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Jan 1, 2014 (Vol. 34, No. 1)

Delivering Nucleic Acids into Cells

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    Researchers are exploring the use of lipid-mediated siRNA knockdown of mRNA and custom-built viral nanomaterials as two promising methods for delivering nucleic acids into cells. [Biogeek/iStock Photo]

    Whether one is elucidating biological mechanisms, correcting a faulty gene, or modulating gene expression, artificially introducing nucleic acids into cells requires an efficient and nontoxic delivery method.

    Transfection (placing nucleic acids into cells by nonviral methods) and transduction (utilizing viral vectors) are fundamental tools for getting the payload into the cell of interest.

    At the recent meeting of the Association for Research in Vision and Ophthalmology (ARVO), researchers described cutting-edge approaches for delivering the goods such as lipid-mediated short interfering (siRNA) knockdown of mRNA, custom-built viral nanomaterials, and engineering stem cell sheets for corneal transplants.

    Noncoding RNAs (ncRNAs) have achieved a kind of superstar status in the fields of genetics and molecular biology, according to Alfred Lewin, Ph.D., professor of molecular genetics and microbiology at the University of Florida College of Medicine: “These tiny RNA molecules do not encode proteins or stable RNAs such as ribosomal RNA or transfer RNA. Rather, they influence the transcription and translation of messenger RNA.

    “Our lab is interested in utilizing ncRNAs such as siRNAs and ribozymes to regulate gene expression as a treatment for dominantly inherited diseases, such as retinitis pigmentosa, and viral infections.”

    Dr. Lewin’s lab performed studies transfecting siRNAs to knockdown the messenger RNA for CNGB1, which codes for a subunit of the cyclic GMP gated channel in rod photoreceptor cells of the retina. “Our ultimate goal is to use a mouse model of retinitis pigmentosa and assess whether knockdown of CNGB1 or of another protein, transducin, in rods will reduce their degeneration and preserve function of neighboring cone photoreceptors.

    “We tested whether siRNAs for CNGB1 could knockdown function in situ using the easily transfectable human cell line HEK293 cells. We co-transfected two plasmids, one with the mRNA for CNGB1 tagged with luciferase, and one with a corresponding siRNA designed to knockdown expression of CNGB1. We used various ratios of both along with Lipofectamine 2000 (Life Technologies), a lipid-mediated transfection reagent. The readout was lowered luciferase activity.”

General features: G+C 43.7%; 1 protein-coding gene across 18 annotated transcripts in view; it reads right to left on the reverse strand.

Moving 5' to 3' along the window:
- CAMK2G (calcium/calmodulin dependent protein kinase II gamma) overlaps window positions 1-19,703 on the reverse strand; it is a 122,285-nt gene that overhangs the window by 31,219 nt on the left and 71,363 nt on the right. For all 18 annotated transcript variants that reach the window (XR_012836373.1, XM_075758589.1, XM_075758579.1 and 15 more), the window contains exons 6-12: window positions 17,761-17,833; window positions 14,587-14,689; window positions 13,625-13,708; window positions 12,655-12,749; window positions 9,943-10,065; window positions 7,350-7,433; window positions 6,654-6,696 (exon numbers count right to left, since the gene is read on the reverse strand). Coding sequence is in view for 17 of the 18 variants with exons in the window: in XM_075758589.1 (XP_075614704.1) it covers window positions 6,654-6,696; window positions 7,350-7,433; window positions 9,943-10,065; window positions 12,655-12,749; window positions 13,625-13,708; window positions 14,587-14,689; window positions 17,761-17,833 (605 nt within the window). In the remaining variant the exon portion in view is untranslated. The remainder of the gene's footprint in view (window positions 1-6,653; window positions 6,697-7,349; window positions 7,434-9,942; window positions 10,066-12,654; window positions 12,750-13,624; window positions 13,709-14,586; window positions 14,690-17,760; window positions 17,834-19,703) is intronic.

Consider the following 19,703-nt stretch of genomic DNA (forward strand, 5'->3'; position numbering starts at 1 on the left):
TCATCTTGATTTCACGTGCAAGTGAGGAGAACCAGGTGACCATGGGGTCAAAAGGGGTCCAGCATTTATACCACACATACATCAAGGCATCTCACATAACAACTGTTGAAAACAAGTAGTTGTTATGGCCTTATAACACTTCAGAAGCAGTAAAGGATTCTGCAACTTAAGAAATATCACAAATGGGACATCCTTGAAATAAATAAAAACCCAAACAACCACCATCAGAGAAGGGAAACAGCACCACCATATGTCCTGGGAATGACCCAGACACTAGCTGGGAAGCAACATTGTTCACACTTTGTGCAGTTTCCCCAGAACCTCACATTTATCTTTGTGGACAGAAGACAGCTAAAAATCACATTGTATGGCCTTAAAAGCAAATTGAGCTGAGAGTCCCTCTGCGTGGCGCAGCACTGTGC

According to Dr. Lewin, the lipid-based transfection allows an easy, efficient, and low-toxicity means for co-transfection into a variety of cells. Cationic lipids are amphiphilic molecules with positively charge polar head groups that interact with the negatively charged phosphates of DNA.

    “Transfecting into cultured cells allows us to screen a variety of siRNAs to find the ones that will cleave the target efficiently,” remarked Dr. Lewin. “With these data, we can decide on the best siRNA to use for subsequent animal work. We will then employ viral vectors in a mouse model based on what we found in the cell culture system.”

  • Virus-Inspired Nanoparticles

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    RNA in situ hybridization of the airway epithelium. Picture displays an overlay of cellular nuclei (blue), cytoplasm (red), and RNA-virus-mediated delivery of a small RNA (green/yellow). [Mt. Sinai]

    Buttressed by 50 years of research on the flu virus, researchers are now evaluating and harnessing it for viral delivery of therapeutic payloads. “We can rebuild the flu virus from the ground up,” remarked Benjamin tenOever, Ph.D., professor of microbiology at the Icahn School of Medicine at Mount Sinai. “We view viruses as a nanomaterial that can be engineered to deliver cargo into a cell without causing disease.

    “Influenza A virus (IAV) is composed of eight viral segments encoding only ten major proteins. By eliminating two segments, we render it noninfectious and capable of delivering either coding or noncoding RNAs, thereby generating a tailor-made therapeutic designed specifically to address a medical need.”

    In a recent study, Dr. tenOever’s IAV-based vector system was engineered to deliver microRNAs for the treatment of glaucoma. This study, which was headed by Pedro Gonzalez, Ph.D., associate professor in ophthalmology and pathology at Duke University, ultimately evaluated how well the system accomplished in vivo delivery. “MicroRNAs offer the potential to help treat glaucoma,” said Dr. Gonzalez. “Yet the safe and efficient delivery to the ocular meshwork of cells is a significant challenge.”

    The microRNA-loaded designer IAV system was evaluated in primary human trabecular meshwork cell cultures and demonstrated robust delivery by qPCR, RNA in situ hybridization, and northern blot. The system also showed successful delivery in vivo following intravitreal injection into the eye.

    “Overall this approach provides a versatile virus-inspired therapeutic that can deliver small RNAs transiently to a desired tissue,” observed Dr. Gonzalez. “This provides a means for acute treatment as the genetic material (RNA) is not incorporated in the host genome. We can envision many other applications for this technology as delivery can be achieved for a broad range of tissues, but it is particularly well-suited for designing therapeutics for other viruses such as Ebola, SARS, or even IAV itself.”

    “The technology could target endogenous pathways, such as the apoptotic pathway, to enhance the efficiency of virus-based cancer treatments,” added Dr. Gonzalez. “We are enthusiastic about this new RNA delivery platform and genuinely hope to see it translate into future therapeutics.”

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